Hello everyone! I hope you are staying cool and enjoying your summer. I’ve been having a ball seeing so many of you laughing and having a good time here at Discovery Center. Our summer schedule is full of so many exciting and fun things to do.
Have you heard the buzz at Discovery Center? No, I don’t mean the saws in Makerspace,
although I can hear the sounds of hammering and sawing as our visitors explore their creativity. I’m talking about the buzz made by our bees. Oh yes, the bees are back!
Our first colony of Discovery Center bees had swarmed in the spring and left the hive. Swarming is the natural means of reproduction of honeybee colonies. We really missed our bees until Keith Elrod installed a new colony of beautiful honeybees for the observation hive. The new queen has a green spot on her back, and all of the bees are strong and industrious. The bees have settled into their routine of gathering pollen from the DC gardens, attending to the Queen, and nurturing the babies. Katie Woodward of our DC staff keeps a close watch over the bees. She recently dusted them with vitamins to insure they stay healthy. She also does her best to keep the hive free of disease or infestations of mites and beetles.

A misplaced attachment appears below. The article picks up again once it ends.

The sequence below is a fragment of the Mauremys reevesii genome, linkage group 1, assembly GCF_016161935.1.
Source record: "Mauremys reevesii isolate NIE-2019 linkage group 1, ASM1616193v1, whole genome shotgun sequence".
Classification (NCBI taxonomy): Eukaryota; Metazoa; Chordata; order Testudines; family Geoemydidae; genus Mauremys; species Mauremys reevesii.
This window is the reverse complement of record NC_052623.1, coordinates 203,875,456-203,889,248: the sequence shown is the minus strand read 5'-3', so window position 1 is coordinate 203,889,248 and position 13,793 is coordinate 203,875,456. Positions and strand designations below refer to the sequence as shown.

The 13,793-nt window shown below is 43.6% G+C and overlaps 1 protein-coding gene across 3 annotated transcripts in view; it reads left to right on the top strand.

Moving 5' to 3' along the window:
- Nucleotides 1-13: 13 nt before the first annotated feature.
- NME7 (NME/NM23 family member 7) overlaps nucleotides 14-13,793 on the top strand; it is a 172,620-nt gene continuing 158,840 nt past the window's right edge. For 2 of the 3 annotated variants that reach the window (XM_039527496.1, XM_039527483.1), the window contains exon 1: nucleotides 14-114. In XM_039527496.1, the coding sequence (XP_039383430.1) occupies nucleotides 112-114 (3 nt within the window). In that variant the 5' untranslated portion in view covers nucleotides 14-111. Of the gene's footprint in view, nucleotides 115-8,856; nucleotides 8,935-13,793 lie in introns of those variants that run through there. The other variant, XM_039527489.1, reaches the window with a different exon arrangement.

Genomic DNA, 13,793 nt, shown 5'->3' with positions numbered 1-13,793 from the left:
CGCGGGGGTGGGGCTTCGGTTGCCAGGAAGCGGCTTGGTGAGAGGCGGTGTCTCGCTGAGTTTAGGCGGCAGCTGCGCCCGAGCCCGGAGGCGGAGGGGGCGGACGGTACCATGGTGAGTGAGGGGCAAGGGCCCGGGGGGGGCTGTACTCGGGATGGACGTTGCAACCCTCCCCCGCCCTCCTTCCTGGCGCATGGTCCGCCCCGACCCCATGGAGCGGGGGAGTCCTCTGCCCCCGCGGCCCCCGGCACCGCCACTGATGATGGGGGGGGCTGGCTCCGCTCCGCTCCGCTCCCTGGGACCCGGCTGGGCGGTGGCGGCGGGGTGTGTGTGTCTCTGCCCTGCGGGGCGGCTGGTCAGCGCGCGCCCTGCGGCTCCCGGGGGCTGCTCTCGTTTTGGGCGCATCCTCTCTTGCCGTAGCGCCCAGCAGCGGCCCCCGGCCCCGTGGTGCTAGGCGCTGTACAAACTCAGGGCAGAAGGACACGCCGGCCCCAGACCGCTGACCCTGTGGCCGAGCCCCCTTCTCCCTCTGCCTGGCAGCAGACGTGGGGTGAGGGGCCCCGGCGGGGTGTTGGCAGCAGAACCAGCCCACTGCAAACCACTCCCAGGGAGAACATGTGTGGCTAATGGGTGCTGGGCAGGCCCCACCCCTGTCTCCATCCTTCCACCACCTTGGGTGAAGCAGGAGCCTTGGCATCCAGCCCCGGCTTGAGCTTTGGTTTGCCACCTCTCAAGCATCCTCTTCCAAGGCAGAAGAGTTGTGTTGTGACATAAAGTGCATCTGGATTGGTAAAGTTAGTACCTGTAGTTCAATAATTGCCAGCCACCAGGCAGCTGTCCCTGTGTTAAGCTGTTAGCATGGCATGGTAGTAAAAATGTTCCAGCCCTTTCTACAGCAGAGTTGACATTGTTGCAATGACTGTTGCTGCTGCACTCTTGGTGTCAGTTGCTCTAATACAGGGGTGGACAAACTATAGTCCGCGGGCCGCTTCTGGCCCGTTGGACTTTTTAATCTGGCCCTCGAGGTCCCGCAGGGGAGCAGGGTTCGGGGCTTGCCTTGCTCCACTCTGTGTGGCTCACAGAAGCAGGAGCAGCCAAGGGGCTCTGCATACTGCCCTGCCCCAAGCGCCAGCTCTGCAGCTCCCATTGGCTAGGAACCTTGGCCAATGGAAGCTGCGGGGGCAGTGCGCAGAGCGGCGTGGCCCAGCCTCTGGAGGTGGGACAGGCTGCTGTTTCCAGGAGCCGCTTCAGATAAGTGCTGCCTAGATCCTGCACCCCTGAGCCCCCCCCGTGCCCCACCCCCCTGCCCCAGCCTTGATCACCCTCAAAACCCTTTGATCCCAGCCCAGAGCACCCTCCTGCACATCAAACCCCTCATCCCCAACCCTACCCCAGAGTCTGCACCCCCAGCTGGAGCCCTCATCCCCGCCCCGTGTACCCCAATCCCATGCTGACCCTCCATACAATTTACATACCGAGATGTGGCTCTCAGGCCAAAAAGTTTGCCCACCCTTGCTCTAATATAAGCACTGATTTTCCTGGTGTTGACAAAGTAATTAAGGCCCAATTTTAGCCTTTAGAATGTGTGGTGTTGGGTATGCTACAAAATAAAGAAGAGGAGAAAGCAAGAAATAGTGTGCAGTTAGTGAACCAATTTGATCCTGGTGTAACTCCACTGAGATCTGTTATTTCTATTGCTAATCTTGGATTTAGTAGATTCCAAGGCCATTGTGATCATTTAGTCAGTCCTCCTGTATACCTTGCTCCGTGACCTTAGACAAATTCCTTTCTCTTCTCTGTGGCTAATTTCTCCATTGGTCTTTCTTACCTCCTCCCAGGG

Let me share some interesting bee facts:
Bees will visit up to 2 million flowers to fill a single jar of honey.
Bees can buzz up to 15 miles per hour.
Worker bees (girls) do all the work inside the hive, care for the Queen and live for 4 weeks.
Drone bees (boys) are only for mating and die after mating.
Queen bees (girls) one to a hive, their only job is to lay eggs and they can live for about 5 years.
Our butterfly garden is in full bloom and our new bees love collecting pollen from the mint
and basil flowers. I can curl in a ball and observe them for hours! Make plans to come to
Discovery Center soon to see these marvelous honeybees at work.